Retaliation in the Workplace

Written by Ravi Sattiraju on September 3, 2018

New York and New Jersey employers must follow a web of state and federal laws that guarantee workers a safe and healthy environment. These laws allow workers to report violations that can lead to investigations, lawsuits, and sanctions.

Unfortunately, some employers lash out at employees who blow the whistle on illegal behavior. Instead of thanking the employee, they retaliate by taking negative employment action against the whistleblower. If you have experienced retaliation, you need an experienced employment lawyer in your corner to help you defend your rights.

Protection for Whistleblowers

Many federal and state laws protect workers who report illegal behavior. Our law firm has experience with protections afforded by many laws, including:

  • Federal antidiscrimination law
  • State antidiscrimination law
  • The New Jersey Conscientious Employee Protection Act (CEPA)
  • Various whistleblower statutes

 

Each law is different, and we will independently analyze whether you are protected by the statute. For example, CEPA requires in most cases that employees bring the violation to the attention of a supervisor by written notice before they are protected from retaliation.

Has Your Employer Retaliated Against You?

An employer can retaliate in many ways. Firing an employee is perhaps the most dramatic form of retaliation, but it is not the only one. Instead, you might suffer any of the following:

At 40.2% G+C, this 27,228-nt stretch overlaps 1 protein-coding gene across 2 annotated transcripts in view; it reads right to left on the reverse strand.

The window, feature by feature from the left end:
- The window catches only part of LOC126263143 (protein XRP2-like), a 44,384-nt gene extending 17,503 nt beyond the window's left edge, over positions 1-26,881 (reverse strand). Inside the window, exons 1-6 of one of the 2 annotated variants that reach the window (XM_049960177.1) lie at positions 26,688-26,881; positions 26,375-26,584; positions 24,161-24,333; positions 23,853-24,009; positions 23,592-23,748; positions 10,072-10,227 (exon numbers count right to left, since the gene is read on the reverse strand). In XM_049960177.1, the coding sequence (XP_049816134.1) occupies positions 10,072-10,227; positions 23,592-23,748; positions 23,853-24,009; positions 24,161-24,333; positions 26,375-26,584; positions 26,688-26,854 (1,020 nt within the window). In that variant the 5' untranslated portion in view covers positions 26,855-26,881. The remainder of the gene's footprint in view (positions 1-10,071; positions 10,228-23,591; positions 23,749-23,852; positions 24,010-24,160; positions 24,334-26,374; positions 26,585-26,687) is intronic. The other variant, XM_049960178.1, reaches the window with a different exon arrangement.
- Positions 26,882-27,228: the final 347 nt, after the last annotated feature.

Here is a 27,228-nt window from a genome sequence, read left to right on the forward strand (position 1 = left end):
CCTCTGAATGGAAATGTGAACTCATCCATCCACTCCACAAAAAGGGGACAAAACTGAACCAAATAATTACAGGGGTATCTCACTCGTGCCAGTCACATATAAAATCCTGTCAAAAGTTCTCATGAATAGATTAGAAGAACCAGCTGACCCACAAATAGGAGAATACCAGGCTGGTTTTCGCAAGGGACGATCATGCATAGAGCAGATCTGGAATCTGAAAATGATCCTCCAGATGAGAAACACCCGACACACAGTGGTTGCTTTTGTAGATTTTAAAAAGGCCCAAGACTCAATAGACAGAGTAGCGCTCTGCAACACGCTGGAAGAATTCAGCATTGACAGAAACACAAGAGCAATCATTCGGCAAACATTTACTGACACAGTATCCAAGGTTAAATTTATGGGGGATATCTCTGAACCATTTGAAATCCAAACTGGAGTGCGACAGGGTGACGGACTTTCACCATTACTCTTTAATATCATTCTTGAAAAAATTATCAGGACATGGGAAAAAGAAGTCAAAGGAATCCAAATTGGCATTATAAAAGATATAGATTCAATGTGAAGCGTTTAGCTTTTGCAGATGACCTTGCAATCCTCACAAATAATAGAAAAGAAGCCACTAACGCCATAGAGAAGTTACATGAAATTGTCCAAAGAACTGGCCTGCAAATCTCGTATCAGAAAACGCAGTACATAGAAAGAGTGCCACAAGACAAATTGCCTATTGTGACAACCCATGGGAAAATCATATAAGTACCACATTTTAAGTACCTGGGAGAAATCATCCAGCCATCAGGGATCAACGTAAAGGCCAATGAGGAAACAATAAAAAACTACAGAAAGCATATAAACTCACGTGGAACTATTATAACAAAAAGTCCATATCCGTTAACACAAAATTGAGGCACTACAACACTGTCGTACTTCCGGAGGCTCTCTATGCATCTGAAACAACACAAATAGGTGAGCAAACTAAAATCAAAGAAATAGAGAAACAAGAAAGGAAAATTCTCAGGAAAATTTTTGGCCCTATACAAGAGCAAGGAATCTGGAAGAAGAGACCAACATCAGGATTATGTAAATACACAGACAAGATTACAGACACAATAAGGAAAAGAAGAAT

• Verbal or physical abuse
  • Transfer to less desirable position
  • Reprimands or negative performance evaluation
  • Changes to work schedule
  • False rumors spread about you
  • Increased scrutiny

So long as the negative employment action was motivated by a desire to retaliate, then it is illegal. However, it is not illegal to take negative action if your employer has a non-retaliatory reason for doing so.

At the Sattiraju Law Firm, P.C., we represent employees in a variety of retaliation cases, including:

  • Retaliation for reporting safety violations
  • Retaliation for reporting employment discrimination or harassment
  • Retaliation for blowing the whistle on other illegal activity

Act Today

Employees who have suffered retaliatory action have options, but they need to act fast. Each whistleblower statute has its own statute of limitations, which is the maximum amount of time you have for filing a lawsuit against your employer. For example, New Jersey’s CEPA has only a one-year statute of limitation. Other statues give you two years.

If you think you have suffered retaliation, you should collect evidence as soon as possible. Items your attorney might want to see include:

  • Copies of performance evaluations for the past several years
  • Any communication from management that shows they are aware you have blown the whistle
  • The names and contact information of any witnesses who observed retaliatory action, such as harassment or threats
  • Your own memories of retaliatory action

You should also consider whether you want to file a complaint with an administrative agency. Doing so will give them a chance to investigate the retaliation and possibly sanction your employer. For example, if you have suffered retaliation for complaining about employment discrimination, you can file a complaint with the New Jersey Division on Civil Rights within 180 days of the retaliatory action.

Defend Your Rights

Retaliation is illegal—and for good reason. It is only through the courage of whistleblowers that government agencies learn about illegal activity happening in this country’s workplaces. By prohibiting retaliation, we can encourage more workers to speak out.

At the Sattiraju Law Firm, P.C., our New Jersey employment lawyers have helped many clients who have suffered retaliatory action. To learn more about how we can help, please contact us today.

Posted Under: New Jersey Employment Law
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